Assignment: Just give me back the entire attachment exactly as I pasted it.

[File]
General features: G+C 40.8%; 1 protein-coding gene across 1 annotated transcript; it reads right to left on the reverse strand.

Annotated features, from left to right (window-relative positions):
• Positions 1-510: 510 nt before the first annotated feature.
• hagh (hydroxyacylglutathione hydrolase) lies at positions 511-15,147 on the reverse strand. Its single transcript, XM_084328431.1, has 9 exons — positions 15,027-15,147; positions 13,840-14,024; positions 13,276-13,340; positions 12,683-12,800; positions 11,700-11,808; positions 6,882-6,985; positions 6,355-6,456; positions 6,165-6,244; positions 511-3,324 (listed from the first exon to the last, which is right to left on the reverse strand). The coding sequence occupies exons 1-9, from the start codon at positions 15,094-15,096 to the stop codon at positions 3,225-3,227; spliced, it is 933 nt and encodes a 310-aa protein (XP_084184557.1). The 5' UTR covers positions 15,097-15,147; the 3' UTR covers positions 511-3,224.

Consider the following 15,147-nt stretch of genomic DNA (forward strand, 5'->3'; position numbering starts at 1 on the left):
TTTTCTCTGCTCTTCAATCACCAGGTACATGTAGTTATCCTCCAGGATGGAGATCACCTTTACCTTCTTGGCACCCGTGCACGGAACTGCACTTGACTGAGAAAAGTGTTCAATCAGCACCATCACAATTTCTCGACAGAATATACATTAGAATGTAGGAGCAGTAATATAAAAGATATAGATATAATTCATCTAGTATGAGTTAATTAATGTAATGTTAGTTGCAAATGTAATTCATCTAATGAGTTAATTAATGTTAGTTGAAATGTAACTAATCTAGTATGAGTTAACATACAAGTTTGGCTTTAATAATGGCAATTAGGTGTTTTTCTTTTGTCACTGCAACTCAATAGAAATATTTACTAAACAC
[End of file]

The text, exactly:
General features: G+C 40.8%; 1 protein-coding gene across 1 annotated transcript; it reads right to left on the reverse strand.

Annotated features, from left to right (window-relative positions):
• Positions 1-510: 510 nt before the first annotated feature.
• hagh (hydroxyacylglutathione hydrolase) lies at positions 511-15,147 on the reverse strand. Its single transcript, XM_084328431.1, has 9 exons — positions 15,027-15,147; positions 13,840-14,024; positions 13,276-13,340; positions 12,683-12,800; positions 11,700-11,808; positions 6,882-6,985; positions 6,355-6,456; positions 6,165-6,244; positions 511-3,324 (listed from the first exon to the last, which is right to left on the reverse strand). The coding sequence occupies exons 1-9, from the start codon at positions 15,094-15,096 to the stop codon at positions 3,225-3,227; spliced, it is 933 nt and encodes a 310-aa protein (XP_084184557.1). The 5' UTR covers positions 15,097-15,147; the 3' UTR covers positions 511-3,224.

Consider the following 15,147-nt stretch of genomic DNA (forward strand, 5'->3'; position numbering starts at 1 on the left):
TTTTCTCTGCTCTTCAATCACCAGGTACATGTAGTTATCCTCCAGGATGGAGATCACCTTTACCTTCTTGGCACCCGTGCACGGAACTGCACTTGACTGAGAAAAGTGTTCAATCAGCACCATCACAATTTCTCGACAGAATATACATTAGAATGTAGGAGCAGTAATATAAAAGATATAGATATAATTCATCTAGTATGAGTTAATTAATGTAATGTTAGTTGCAAATGTAATTCATCTAATGAGTTAATTAATGTTAGTTGAAATGTAACTAATCTAGTATGAGTTAACATACAAGTTTGGCTTTAATAATGGCAATTAGGTGTTTTTCTTTTGTCACTGCAACTCAATAGAAATATTTACTAAACAC